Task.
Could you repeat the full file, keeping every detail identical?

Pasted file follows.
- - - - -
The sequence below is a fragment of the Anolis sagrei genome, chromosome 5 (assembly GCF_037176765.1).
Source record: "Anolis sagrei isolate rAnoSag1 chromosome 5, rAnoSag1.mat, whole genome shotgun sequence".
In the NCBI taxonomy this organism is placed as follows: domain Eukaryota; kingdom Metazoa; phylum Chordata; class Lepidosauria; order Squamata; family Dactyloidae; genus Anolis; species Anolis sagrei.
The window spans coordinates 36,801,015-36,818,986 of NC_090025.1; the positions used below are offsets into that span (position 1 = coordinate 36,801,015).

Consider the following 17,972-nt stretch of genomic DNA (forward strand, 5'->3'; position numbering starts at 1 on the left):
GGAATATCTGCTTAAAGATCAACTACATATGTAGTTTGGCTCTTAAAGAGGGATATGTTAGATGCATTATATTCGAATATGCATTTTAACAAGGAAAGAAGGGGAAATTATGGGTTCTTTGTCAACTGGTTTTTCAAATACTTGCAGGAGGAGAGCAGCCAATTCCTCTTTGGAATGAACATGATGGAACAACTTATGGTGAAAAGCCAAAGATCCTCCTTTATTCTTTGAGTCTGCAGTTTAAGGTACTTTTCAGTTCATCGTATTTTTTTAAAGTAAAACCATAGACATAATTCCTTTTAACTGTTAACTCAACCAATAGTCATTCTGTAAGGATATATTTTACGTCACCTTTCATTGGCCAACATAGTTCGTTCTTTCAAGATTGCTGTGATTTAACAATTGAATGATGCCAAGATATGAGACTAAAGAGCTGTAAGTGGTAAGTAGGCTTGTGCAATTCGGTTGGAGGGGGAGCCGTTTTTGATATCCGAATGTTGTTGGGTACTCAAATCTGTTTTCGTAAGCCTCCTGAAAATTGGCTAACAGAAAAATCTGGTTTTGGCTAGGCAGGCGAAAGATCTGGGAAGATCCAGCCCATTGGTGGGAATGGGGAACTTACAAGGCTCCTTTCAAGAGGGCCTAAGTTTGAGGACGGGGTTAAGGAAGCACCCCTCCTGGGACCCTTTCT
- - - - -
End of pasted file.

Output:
The sequence below is a fragment of the Anolis sagrei genome, chromosome 5 (assembly GCF_037176765.1).
Source record: "Anolis sagrei isolate rAnoSag1 chromosome 5, rAnoSag1.mat, whole genome shotgun sequence".
In the NCBI taxonomy this organism is placed as follows: domain Eukaryota; kingdom Metazoa; phylum Chordata; class Lepidosauria; order Squamata; family Dactyloidae; genus Anolis; species Anolis sagrei.
The window spans coordinates 36,801,015-36,818,986 of NC_090025.1; the positions used below are offsets into that span (position 1 = coordinate 36,801,015).

Consider the following 17,972-nt stretch of genomic DNA (forward strand, 5'->3'; position numbering starts at 1 on the left):
GGAATATCTGCTTAAAGATCAACTACATATGTAGTTTGGCTCTTAAAGAGGGATATGTTAGATGCATTATATTCGAATATGCATTTTAACAAGGAAAGAAGGGGAAATTATGGGTTCTTTGTCAACTGGTTTTTCAAATACTTGCAGGAGGAGAGCAGCCAATTCCTCTTTGGAATGAACATGATGGAACAACTTATGGTGAAAAGCCAAAGATCCTCCTTTATTCTTTGAGTCTGCAGTTTAAGGTACTTTTCAGTTCATCGTATTTTTTTAAAGTAAAACCATAGACATAATTCCTTTTAACTGTTAACTCAACCAATAGTCATTCTGTAAGGATATATTTTACGTCACCTTTCATTGGCCAACATAGTTCGTTCTTTCAAGATTGCTGTGATTTAACAATTGAATGATGCCAAGATATGAGACTAAAGAGCTGTAAGTGGTAAGTAGGCTTGTGCAATTCGGTTGGAGGGGGAGCCGTTTTTGATATCCGAATGTTGTTGGGTACTCAAATCTGTTTTCGTAAGCCTCCTGAAAATTGGCTAACAGAAAAATCTGGTTTTGGCTAGGCAGGCGAAAGATCTGGGAAGATCCAGCCCATTGGTGGGAATGGGGAACTTACAAGGCTCCTTTCAAGAGGGCCTAAGTTTGAGGACGGGGTTAAGGAAGCACCCCTCCTGGGACCCTTTCT